03/09/2012 04:56 pm ET Updated May 09, 2012

Mr. Mayor, Use City Council to Repair Detroit's Finances and Restructure City Government

During the past 26 months, Detroit City Council has been more fiscally conservative than the Bing administration, when it comes to managing the City of Detroit's finances. We are reformers who have restored order and unity uncharacteristic of council bodies over the past decade.

City Council voted on deeper cuts to the budget; only to be altered by political gamesmanship. We have called for bold moves -- with a definable plan approved by City Council in a non-binding resolution -- designed to repair Detroit's finances by making appropriate revenue adjustments on the front end during this fiscal crisis. Weekly, we have urged contractors to join City employees who have made sacrifices by re-working their agreements as well.

I call on Mayor Dave Bing to use the reform-minded City Council members to his advantage. Partner with us to make the bold moves to fix Detroit's finances and restructure how city government operates.

The first year during this new City Council, I along my with my colleagues gave Mayor Bing the confidence that he needed time to make structural fiscal changes. These modifications were not made during the first year and we faced a ballooning deficit.

Last June I saw the clock ticking. Council members appointed a work group to recommend a responsible budget reduction plan. I proposed more than $100 million in cuts based on realistic revenue projections, supported by the Auditor General's independent report.

After much deliberation, the City Council work group settled on a $55 million budget reduction which council approved. After political threats to close parks and recreation centers by the Bing administration, public outcry forced the council to step back and approve a $25 million budget reduction. Since the fiscal facts remained the same, I voted against restoring the $30 million to the mayor's budget with the expectation of genuine realistic revenue (read my statement about this action).

Four months ago, Mayor Bing made public that there will be a cash shortfall by the end of April. I expected swift action and cooperation with Detroit City Council to use our leadership and fiscal abilities to address this situation. This has yet to occur.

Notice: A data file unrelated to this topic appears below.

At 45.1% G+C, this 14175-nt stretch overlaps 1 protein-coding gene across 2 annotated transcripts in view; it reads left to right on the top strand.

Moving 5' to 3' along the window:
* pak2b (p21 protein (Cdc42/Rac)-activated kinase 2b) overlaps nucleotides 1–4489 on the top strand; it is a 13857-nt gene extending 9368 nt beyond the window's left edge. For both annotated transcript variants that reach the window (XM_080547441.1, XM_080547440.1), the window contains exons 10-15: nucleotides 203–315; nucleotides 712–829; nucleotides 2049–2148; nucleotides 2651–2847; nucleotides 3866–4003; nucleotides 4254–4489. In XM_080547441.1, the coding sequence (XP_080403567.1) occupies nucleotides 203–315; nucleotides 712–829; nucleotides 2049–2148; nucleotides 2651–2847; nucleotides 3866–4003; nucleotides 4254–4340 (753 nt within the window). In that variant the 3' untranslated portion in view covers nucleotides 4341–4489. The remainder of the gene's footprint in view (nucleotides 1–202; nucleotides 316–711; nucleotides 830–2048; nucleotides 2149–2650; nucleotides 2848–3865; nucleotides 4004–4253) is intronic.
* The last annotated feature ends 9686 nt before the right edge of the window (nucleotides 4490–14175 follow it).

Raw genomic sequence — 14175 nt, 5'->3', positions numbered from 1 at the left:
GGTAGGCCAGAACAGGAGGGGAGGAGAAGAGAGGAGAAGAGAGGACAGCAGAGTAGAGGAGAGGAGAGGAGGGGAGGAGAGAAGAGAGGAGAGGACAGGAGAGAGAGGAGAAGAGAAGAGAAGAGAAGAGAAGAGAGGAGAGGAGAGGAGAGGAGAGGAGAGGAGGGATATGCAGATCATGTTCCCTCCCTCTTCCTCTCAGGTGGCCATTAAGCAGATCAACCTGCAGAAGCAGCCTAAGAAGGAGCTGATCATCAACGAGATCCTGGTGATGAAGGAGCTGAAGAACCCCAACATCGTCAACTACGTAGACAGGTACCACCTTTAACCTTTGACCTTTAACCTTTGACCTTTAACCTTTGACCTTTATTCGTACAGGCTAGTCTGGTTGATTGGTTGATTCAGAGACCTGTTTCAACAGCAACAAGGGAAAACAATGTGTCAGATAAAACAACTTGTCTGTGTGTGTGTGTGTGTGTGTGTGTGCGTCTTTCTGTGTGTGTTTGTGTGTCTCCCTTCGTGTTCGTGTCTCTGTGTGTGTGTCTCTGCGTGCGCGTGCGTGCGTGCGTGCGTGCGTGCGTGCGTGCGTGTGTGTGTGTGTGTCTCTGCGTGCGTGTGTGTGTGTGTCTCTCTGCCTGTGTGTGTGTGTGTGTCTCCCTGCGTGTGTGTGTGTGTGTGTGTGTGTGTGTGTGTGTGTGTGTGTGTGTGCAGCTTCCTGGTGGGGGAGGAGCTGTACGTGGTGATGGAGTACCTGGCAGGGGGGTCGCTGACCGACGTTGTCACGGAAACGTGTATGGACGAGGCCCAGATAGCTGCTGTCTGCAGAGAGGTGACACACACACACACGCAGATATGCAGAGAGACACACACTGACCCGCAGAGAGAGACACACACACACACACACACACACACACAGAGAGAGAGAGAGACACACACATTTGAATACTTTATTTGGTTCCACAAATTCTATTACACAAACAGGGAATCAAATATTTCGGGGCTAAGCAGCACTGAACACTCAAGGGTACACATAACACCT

As an elected official and a long-time Detroiter, I was disappointed that Mayor Bing did not speak to how much cash the City of Detroit has on hand and how his administration plans to approach it, during his State of the City address. I like most citizens wanted to hear how the mayor will implement a hard-nose crime fighting strategy and work with the State of Michigan to address Detroit's fiscal emergency.

I applaud the mayor for working with the unions, but the tentative agreements for city workers do not go far enough to make concessions that are in line with the current operating revenues of this city.

As stated many times, I support a consent agreement that gives the mayor and City Council additional powers and reasonable timelines with the State of Michigan to restructure our costs.

Without a consent agreement and Mayor Bing's invitation to partner with us, according to the City Charter as City Council we cannot initiate structural changes, we cannot negotiate contracts, and we cannot restructure departments. Detroiters elected City Council members too. I urge the mayor to use our reformer skills.

The business community is moving forward and that was evidenced during Mayor Bing's State of the City when he mentioned a number of corporations and entrepreneurs who have invested in our beloved Detroit. I believe the business community and most citizens would like the City to repair the finances now with an expectation of short-term pain in service delivery for a long-term benefit.

Mayor Bing and his administration cannot do this alone. We must all work together to bring the solutions that will repair Detroit's finances and restructure city government. I want this accomplished so my kids and grandkids and all Detroiters, current and future, may thrive.